Bible exposition

Fear of Death vs. Freedom in Life

Fear of Death vs. Freedom in Life
___Drive___ your understanding of Jesus forward. Hebrews 2:1
The fear of death leads to ____slavery______ in life. Hebrews 2:14-15
Jesus brings help that is _empathetic__ and __effective_. Hebrews 2:16-18

  • Intro: Death is worth talking about, and a serious focus on Jesus helps
    • Death is worth talking about
      • we are all mortal
      • everyone we love is mortal
      • our view of death affects how we live
    • A serious focus on Jesus helps
      • a list of the top 3 most influential people of all time that does not include Jesus of Nazareth is not a serious list
      • Jesus is often thought of in underdeveloped ways
        • religious people can get stuck on truisms (bumper-sticker simplicity)
        • non-religious people can get stuck avoiding Jesus because they think he is only as deep as truisms
      • Jesus deals with the most significant ideas of philosophy and experiences of life.
        • Transcendent questions of existence and meaning
        • Personal expressions of love, courage, justice, mercy and hope.
    • My goal is for you to intentionally connect your thinking, identity and actions to Jesus in deeper ways after this message than before.
  • Hebrews 2:1 “We must, therefore, pay even more attention to what we have heard, so that we will not drift away.”
    • Therefore is a conclusion to the writer’s introduction to the majesty of Jesus as the ultimate revelation of God to humanity.
      • greater than any human prophet
      • greater than any angelic being
    • The call is to be focused, not drift in our attention
      • Why do we drift?
        • Most days can be lived in avoidance of death at a personal level.
        • Death is uncomfortable, because it hurts and because we don’t know as much about it as we wish we did
          • We use humor to hide our discomfort. I should do that now. A very old man was using his walker to make his way down the hall. He runs into an unexpected stranger, and mummers a greeting. The grim reaper stands before him, hooded and bearing his terrifying sickle. He announces “I am Death”. The old man responds, “That’s ok, I’ll speak louder.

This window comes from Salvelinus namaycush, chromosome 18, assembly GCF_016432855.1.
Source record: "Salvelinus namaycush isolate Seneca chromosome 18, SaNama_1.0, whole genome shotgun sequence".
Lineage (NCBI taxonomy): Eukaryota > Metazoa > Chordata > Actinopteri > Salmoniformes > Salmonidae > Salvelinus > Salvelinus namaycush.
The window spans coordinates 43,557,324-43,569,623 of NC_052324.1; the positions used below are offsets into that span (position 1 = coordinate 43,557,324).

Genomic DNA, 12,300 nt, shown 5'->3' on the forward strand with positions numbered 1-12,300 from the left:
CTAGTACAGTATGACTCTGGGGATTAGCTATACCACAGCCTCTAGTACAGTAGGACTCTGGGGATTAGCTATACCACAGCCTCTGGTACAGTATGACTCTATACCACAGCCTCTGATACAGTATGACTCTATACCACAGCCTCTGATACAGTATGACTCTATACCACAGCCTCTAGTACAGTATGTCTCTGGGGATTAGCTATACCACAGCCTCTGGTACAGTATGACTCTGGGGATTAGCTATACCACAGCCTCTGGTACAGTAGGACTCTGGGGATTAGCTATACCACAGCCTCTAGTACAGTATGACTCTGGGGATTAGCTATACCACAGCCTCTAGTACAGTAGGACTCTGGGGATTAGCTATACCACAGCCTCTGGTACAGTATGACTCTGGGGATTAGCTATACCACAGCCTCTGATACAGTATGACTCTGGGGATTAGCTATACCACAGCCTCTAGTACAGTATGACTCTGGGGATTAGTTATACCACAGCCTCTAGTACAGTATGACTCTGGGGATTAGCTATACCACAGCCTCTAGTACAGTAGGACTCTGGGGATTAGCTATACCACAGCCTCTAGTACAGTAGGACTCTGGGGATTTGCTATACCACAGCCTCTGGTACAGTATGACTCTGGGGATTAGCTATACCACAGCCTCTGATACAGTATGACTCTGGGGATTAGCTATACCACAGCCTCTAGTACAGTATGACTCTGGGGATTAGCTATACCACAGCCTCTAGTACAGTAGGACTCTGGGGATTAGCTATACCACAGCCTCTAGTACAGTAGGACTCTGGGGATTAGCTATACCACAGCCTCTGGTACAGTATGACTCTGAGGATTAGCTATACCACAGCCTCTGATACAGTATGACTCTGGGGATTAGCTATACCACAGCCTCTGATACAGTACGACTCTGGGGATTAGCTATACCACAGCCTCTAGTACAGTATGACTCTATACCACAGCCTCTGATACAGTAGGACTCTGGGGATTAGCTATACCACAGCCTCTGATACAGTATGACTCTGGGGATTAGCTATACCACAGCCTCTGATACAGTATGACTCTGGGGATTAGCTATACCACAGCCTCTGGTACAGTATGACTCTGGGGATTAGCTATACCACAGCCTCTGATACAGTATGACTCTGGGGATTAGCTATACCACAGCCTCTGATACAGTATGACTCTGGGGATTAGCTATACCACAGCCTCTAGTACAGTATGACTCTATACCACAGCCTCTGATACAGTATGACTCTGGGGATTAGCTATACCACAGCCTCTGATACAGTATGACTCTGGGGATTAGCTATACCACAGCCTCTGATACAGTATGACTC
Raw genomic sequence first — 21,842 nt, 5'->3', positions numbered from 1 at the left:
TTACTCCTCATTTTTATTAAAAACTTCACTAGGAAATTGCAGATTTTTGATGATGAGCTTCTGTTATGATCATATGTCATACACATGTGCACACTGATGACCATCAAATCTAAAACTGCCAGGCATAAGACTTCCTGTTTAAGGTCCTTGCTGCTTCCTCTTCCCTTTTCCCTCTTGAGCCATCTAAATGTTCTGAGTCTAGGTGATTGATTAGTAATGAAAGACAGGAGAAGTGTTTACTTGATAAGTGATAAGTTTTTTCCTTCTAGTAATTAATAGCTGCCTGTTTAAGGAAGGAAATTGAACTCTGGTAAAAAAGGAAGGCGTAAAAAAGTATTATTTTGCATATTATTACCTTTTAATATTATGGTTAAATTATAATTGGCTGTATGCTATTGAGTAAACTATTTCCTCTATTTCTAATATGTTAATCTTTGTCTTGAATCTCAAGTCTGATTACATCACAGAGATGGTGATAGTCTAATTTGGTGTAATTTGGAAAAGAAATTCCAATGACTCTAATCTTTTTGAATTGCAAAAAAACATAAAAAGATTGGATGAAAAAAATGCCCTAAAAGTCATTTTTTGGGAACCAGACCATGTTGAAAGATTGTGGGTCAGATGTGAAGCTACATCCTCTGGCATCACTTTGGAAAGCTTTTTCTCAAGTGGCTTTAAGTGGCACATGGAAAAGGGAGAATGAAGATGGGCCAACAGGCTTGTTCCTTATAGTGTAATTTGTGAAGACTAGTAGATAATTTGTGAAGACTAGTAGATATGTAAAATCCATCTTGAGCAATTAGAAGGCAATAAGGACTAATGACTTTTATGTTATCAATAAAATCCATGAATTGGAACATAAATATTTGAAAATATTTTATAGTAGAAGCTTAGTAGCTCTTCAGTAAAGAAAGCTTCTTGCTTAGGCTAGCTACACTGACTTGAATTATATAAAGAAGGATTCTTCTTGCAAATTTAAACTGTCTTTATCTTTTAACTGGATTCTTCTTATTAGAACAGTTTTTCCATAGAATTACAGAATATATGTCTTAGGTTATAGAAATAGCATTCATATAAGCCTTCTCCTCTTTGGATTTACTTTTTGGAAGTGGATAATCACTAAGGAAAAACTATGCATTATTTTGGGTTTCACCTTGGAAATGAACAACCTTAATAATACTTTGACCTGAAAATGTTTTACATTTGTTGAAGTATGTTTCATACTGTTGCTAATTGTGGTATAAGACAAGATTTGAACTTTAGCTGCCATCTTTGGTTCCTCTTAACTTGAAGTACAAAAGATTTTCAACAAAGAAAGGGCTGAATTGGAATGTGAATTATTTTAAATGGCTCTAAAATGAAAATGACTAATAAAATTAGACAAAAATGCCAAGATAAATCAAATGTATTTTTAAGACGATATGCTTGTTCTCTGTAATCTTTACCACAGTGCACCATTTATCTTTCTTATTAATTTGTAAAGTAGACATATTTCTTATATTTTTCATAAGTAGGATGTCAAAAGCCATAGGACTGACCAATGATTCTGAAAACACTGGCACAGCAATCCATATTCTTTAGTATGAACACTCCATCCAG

• See, death humor helps. But it only helps when it doesn’t involve someone we know and care about. We are not here to work on death in the abstract, we are here to work on the death that matters; my own, and that of those I love, and those that I realize are loved. Let’s not drift, let’s drive our attention toward the problem and the promise.
  • The Problem of Death is a problem between the Ideal, how we sense things “ought” to be, and the Real, how we actually experience life and loss.
    • For the original audience of this Book of Hebrews, really more of a written sermon, The Ideal of life in a Jesus community was challenged by the Real threat of communities who punished Jesus-communities.
      • 49 AD Claudius responded to a riot by forcing people out of Rome
        • They had social and financial loss due to being Jesus-focused
          • rugby team
          • hank and others
          • even Tim Tebow is a reminder of how irrational people can get, for or against our Jesus-focusedness.
        • Why? The problem with being Jesus-focused is that it treats him as superior to other sources of wisdom. IF in fact he is the very Logos of all creation and wisdom who personally rescues me from the hopelessness of loss at death, then he is not one way, he is The Way. That is offenses, both to people who have a different way, and in our pluralistic world, to people who have settled into the comfort that not choosing one way is more polite, gracious, open-minded and sensible.
      • But as this sermon is written, things have changed. The story is not about social and economic sacrifice, it is actually about facing the Fear of Death directly and personally, for you, your family and your friends.
        • 64 AD Nero turned aggressively against the Christian communities, for all the reasons I just mentioned, they were upsetting to urban citizens, and they were offensive to the government, claiming that Jesus was Lord above Caesar.
        • The decision to focus on Jesus was no longer a partial risk, it was a total risk.